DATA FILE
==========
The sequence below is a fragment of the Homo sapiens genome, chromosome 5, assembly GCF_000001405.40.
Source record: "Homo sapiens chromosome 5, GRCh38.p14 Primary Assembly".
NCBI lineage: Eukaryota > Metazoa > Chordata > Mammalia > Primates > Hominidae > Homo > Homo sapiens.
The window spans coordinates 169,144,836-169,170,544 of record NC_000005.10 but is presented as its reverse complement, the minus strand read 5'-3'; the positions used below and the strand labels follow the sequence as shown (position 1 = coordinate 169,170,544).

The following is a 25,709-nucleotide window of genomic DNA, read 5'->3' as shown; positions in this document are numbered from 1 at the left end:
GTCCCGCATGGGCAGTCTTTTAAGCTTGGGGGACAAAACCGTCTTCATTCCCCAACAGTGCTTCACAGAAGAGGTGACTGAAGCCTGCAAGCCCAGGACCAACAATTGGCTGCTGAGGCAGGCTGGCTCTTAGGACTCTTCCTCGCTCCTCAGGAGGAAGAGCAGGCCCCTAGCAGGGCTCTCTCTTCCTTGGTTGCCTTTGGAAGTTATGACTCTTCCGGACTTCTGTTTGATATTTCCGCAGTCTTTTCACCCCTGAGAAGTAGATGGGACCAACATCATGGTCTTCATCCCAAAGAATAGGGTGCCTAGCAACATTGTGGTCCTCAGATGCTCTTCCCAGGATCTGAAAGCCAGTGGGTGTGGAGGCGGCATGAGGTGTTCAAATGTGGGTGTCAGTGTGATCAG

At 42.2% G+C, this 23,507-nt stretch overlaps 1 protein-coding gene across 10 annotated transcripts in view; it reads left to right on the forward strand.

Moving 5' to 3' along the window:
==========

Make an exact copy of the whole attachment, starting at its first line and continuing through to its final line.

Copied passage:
The sequence below is a fragment of the Homo sapiens genome, chromosome 5, assembly GCF_000001405.40.
Source record: "Homo sapiens chromosome 5, GRCh38.p14 Primary Assembly".
NCBI lineage: Eukaryota > Metazoa > Chordata > Mammalia > Primates > Hominidae > Homo > Homo sapiens.
The window spans coordinates 169,144,836-169,170,544 of record NC_000005.10 but is presented as its reverse complement, the minus strand read 5'-3'; the positions used below and the strand labels follow the sequence as shown (position 1 = coordinate 169,170,544).

The following is a 25,709-nucleotide window of genomic DNA, read 5'->3' as shown; positions in this document are numbered from 1 at the left end:
GTCCCGCATGGGCAGTCTTTTAAGCTTGGGGGACAAAACCGTCTTCATTCCCCAACAGTGCTTCACAGAAGAGGTGACTGAAGCCTGCAAGCCCAGGACCAACAATTGGCTGCTGAGGCAGGCTGGCTCTTAGGACTCTTCCTCGCTCCTCAGGAGGAAGAGCAGGCCCCTAGCAGGGCTCTCTCTTCCTTGGTTGCCTTTGGAAGTTATGACTCTTCCGGACTTCTGTTTGATATTTCCGCAGTCTTTTCACCCCTGAGAAGTAGATGGGACCAACATCATGGTCTTCATCCCAAAGAATAGGGTGCCTAGCAACATTGTGGTCCTCAGATGCTCTTCCCAGGATCTGAAAGCCAGTGGGTGTGGAGGCGGCATGAGGTGTTCAAATGTGGGTGTCAGTGTGATCAG

At 42.2% G+C, this 23,507-nt stretch overlaps 1 protein-coding gene across 10 annotated transcripts in view; it reads left to right on the forward strand.

Moving 5' to 3' along the window: